Weaponry has different qualities which determines how well or poorly the target can parry or absorb the blow. For instance, a Penetrating weapon such as an arrow or a spear will negate some of armor's resistance because it is specifically designed to pierce armor. Other types of weapons are Flexible and harder to deflect. And so on.

9. SP: Speaking of the game world, how about some numbers? How many quests, NPCs, joinable party members, hours of playing time are you aiming for roughly?

Jason Compton: Quests- We're still writing more. Dozens, certainly.
Joinable NPCs- Nine.
Target hours of playing time- I'd love to deliver first-time players an honest 20 hours of entertainment. We'll see what the final pudding brings.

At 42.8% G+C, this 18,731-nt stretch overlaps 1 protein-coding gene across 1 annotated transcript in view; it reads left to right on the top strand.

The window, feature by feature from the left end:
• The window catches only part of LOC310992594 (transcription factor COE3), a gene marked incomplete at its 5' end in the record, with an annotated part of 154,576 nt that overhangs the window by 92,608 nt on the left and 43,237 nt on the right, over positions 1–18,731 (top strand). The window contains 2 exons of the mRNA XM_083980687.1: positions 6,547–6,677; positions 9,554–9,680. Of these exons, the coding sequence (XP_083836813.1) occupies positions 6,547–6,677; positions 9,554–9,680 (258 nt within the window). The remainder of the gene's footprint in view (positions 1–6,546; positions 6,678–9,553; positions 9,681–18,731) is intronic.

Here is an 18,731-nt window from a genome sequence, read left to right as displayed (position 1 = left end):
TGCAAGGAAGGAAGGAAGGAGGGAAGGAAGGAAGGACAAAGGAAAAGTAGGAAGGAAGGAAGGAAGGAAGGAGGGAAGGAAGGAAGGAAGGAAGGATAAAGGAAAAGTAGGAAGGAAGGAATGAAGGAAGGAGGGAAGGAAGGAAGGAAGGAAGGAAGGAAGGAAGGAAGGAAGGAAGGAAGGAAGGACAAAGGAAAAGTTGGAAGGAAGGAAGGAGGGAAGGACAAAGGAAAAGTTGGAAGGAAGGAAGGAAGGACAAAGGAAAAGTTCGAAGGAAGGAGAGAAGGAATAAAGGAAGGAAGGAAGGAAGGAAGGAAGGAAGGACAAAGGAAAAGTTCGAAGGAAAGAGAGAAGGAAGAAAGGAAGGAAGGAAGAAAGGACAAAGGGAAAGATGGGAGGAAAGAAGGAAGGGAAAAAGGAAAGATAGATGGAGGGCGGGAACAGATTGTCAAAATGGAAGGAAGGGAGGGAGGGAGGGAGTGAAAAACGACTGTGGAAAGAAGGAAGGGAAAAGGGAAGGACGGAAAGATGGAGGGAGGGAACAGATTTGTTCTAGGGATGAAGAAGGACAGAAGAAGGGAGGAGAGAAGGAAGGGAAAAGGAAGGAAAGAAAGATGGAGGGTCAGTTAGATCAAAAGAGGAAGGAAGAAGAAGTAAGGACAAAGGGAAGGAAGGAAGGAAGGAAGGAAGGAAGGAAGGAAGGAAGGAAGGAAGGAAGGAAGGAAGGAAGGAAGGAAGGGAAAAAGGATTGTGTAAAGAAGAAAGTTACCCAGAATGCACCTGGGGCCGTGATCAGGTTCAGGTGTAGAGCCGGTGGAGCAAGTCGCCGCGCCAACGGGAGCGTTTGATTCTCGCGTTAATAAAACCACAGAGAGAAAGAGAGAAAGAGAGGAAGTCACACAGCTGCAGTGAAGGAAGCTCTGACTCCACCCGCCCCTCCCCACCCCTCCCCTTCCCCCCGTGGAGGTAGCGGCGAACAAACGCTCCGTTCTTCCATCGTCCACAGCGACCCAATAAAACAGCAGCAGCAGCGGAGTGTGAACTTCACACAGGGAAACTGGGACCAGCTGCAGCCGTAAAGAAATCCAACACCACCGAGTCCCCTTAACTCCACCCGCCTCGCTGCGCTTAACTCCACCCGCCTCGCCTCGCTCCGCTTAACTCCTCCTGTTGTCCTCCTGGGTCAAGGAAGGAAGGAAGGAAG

10. SP: A bit on the ethical side, what options will the players be given and how do they compare to the D&D alignments? What about reputation?

Jason Compton: We are not using an explicit "alignment" system—players can make up their own mind what their character's moral standing is, and judge for themselves what the "true natures" of the characters they encounter and team up with are.

Outside of the party, reputation will mostly be situational (B may object to how you specifically treated A previously, but may not know or care what you did about C), although the overarching stack of deeds done or undone by the party will have an impact on the endgame and epilogue. Within the party, NPC opinions will be influenced largely by the qualities displayed by the PC in actions and dialogues—some NPCs will reward displays of passion, others will scorn such emotional outbursts, for instance.